Financial Literacy Month: Teaching Teenagers How to Manage Money

Financial Literacy Month: Teaching Teenagers How to Manage Money

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A few years ago, I was asked to make a guest appearance on the Today Show to discuss what is “too young” when it comes to giving a child a credit card.  When NBC asked me to take on this subject, I immediately thought of a young girl, Kayla, who without question was the most fiscally responsible teenager I had ever met.  I decided to bring Kayla and her mother on the show with me.

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Kayla’s parents made the ‘controversial’ decision to give her a credit card when she was just 15.  Her mother had problems with credit cards when she was a teenager and in college.  She believed hands-on experience was the best way for Kayla to learn.

As we began to discuss this on the Today Show, viewers began to call in before we even finished the segment — most were appalled that parents would make such an “irresponsible” decision.

Kayla is now in her 20’s, saving for retirement, living on her own, and debt free.  Most important, she is confident about her ability to manage money and create a lifetime of financial security.

Unfortunately, few young people have that sort of confidence.  A study of first-year college students by Higher One, a company that markets financial services to college students and online financial education provider, Everfi, finds that only 58% felt prepared to manage money, while 76% already had outstanding credit balances of $1,000 or less.

“Financial experience among incoming college students is increasing, but there has not been a concurrent increase in basic finance management skills or fiscal planning. This is worrisome as students continue to take out more and higher student loans, affecting their lives both before and after graduation from college,” the report says.

The Big 3

I’ve been a financial journalist for over 20 years and done a significant amount of research into financial behavior.  I can tell you through my research and as my experience as a mother that there are three necessary ingredients when it comes to helping your children develop financial behaviors that will allow them to thrive.

1. Experience:  Kayla’s parents got this one right.  They were smart enough to get their daughter a secured credit card.  secured credit card.  A secured credit card is ‘secured’ by a deposit account — a savings or checking account, for example — and the cardholder must deposit usually between 100% and 200% of the amount of credit they desire:  If you put down $1,000, you will be given credit in the $500 – $1,000 range.  They kind of work like prepaid cards, except when you spend on a secured card, it’s not deducted from our account.  You must pay off the balance every month.  This is where the learning came in for Kayla.  Her mother made her write down each purchase in her check register and regularly check the balance online.  In addition, you build a credit history with a secured credit card.  Check out sites like to find a secured credit card that’s right for you and your family.   While every child is different, always ask yourself, “If I don’t teach them about money, who will?”  Be sure to give your child regular real life experiences that will let them learn the lessons the need to thrive as adults.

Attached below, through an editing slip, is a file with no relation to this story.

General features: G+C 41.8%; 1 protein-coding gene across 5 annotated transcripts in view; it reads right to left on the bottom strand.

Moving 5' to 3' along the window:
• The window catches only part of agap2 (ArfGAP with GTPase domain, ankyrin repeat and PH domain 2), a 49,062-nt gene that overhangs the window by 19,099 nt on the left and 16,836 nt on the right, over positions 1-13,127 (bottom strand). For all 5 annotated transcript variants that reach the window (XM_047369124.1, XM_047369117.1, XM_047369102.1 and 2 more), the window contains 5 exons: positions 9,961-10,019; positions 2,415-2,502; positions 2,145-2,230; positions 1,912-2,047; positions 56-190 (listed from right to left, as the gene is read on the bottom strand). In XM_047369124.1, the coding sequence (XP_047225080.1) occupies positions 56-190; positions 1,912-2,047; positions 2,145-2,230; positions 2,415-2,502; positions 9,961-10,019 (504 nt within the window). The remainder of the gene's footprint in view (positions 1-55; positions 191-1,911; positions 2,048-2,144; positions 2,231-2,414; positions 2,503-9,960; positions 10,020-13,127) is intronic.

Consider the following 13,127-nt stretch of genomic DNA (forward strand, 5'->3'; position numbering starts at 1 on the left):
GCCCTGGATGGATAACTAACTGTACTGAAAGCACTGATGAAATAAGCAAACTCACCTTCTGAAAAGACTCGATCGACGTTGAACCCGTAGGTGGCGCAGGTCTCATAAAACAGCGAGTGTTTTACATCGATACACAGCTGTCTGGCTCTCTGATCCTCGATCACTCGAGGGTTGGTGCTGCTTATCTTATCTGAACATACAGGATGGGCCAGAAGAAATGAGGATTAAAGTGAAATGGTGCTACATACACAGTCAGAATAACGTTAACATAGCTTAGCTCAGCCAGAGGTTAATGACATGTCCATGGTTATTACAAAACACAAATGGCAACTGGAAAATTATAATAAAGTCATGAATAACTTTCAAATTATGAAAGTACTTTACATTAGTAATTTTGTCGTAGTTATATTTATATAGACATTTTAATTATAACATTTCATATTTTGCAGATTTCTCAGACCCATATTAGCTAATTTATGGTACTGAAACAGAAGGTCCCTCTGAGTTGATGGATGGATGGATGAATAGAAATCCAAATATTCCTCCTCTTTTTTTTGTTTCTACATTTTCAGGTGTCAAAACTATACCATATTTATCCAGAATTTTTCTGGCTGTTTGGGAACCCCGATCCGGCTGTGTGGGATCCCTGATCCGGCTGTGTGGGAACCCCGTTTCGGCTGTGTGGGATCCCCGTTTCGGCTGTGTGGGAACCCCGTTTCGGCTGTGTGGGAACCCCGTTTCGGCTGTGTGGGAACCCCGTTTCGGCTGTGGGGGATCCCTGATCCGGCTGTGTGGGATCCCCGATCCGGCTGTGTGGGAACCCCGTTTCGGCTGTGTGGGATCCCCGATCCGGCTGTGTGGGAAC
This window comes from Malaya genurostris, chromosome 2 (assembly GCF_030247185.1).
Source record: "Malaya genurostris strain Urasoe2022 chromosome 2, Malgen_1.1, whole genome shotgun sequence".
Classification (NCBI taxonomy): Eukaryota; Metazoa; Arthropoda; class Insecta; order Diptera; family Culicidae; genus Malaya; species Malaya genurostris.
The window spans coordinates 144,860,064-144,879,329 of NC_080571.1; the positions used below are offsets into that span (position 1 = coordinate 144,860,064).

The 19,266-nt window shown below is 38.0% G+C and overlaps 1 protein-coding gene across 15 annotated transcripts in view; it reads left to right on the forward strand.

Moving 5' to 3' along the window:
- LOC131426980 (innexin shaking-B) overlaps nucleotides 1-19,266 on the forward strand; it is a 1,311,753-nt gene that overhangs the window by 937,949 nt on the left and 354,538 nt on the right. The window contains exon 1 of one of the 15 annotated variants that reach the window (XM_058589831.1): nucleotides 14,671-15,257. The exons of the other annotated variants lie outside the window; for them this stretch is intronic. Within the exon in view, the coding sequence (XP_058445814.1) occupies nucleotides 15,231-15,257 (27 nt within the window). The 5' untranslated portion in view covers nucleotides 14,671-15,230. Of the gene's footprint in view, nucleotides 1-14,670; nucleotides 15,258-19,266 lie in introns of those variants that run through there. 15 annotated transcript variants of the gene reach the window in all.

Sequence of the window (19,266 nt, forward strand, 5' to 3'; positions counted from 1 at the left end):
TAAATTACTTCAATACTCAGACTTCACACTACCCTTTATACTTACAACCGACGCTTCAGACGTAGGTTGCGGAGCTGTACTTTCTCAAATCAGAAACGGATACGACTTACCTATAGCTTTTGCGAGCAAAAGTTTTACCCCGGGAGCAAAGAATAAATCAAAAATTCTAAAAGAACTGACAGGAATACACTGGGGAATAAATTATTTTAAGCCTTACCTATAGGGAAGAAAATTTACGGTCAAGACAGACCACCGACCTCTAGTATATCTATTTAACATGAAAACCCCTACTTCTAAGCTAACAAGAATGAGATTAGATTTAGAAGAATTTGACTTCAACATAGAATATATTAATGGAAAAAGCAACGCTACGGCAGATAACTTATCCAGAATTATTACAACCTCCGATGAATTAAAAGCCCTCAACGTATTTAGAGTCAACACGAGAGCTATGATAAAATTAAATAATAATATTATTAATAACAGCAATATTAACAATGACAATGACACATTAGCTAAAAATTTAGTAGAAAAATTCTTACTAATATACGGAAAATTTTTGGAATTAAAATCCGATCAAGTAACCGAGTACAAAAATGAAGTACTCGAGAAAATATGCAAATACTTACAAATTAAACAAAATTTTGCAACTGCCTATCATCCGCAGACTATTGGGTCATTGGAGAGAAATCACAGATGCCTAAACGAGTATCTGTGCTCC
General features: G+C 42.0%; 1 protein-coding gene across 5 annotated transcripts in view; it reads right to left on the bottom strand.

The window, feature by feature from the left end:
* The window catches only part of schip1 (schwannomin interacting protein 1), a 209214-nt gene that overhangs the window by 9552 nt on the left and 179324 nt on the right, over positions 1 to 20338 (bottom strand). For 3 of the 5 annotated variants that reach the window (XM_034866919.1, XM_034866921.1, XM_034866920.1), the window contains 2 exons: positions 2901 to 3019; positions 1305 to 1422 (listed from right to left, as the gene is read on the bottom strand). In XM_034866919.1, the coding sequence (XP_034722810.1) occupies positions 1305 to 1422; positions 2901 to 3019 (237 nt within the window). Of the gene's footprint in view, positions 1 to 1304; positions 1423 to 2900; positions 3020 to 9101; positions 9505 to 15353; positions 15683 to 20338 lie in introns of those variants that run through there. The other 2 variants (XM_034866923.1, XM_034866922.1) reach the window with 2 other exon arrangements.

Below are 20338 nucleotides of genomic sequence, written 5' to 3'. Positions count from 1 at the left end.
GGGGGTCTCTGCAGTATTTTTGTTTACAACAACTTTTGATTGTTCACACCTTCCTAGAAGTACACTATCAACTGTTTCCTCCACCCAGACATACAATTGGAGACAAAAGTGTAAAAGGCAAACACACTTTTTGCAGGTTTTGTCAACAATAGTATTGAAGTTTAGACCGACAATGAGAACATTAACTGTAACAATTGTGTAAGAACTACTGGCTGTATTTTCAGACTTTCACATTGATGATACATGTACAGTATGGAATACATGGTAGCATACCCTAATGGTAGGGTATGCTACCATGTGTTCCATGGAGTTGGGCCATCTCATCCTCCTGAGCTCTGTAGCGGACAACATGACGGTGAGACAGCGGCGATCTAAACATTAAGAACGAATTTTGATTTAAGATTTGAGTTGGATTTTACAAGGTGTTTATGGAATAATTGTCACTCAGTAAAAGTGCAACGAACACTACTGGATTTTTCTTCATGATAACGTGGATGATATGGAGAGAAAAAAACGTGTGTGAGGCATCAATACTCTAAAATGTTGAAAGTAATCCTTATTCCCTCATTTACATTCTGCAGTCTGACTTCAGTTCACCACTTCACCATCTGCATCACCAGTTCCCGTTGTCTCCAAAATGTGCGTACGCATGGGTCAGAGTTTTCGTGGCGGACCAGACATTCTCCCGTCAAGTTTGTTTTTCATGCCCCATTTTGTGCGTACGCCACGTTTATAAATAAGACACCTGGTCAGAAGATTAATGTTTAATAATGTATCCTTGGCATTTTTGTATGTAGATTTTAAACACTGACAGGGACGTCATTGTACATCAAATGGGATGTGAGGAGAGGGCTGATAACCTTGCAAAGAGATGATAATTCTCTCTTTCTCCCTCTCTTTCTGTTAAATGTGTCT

2.  Example: Psychologists and financial experts are acknowledging that our first impressions about money stay with us, particularly if we don’t become conscious of them.  In other words, you can’t expect your child to have healthy discussions about money if they’ve never heard one.  Whether you’re both aware of it or not, you are your child’s gold standard for right and wrong.  If you say credit card debt is bad, yet you carry debt loads and live beyond your means, your child is going to note that you are okay, despite your proclamations.  Ask yourself:

What are the most important lessons I want my child to learn about money?

  • What are financial behaviors I want them to avoid?
  • What changes do I need to make in order to walk the walk and be the role model they need me to be?

3. Communication: As older generations can attest, the “don’t talk about money in front of the kids mentality,” has not served us very well.  In addition to talking to your children about the importance of things like saving, investing, and debt management, in your words and in your actions, it’s even more important to talk to young people about the ‘non-financial’ factors at work in our money — the things that really make us spend.  Teens, for example, are going to be tempted to spend money to ‘keep up.’  It’s important to talk to them about factors like target marketing by advertisers — how ads try and manipulate them and make them spend.   Teach them to watch those feelings come and go.  Also, discuss how factors like race and gender play out in how they will be treated by the world.

Most important, talk to your child often about their goals and dreams.  Make them aware of how much they cost.  That will give them some of the strength they need to stand-up to pressures to spend in ways that don’t serve them.  A deep connection to their goals will also make them want to learn even more about money, and help them avoid going to college feeling insecure and unprepared.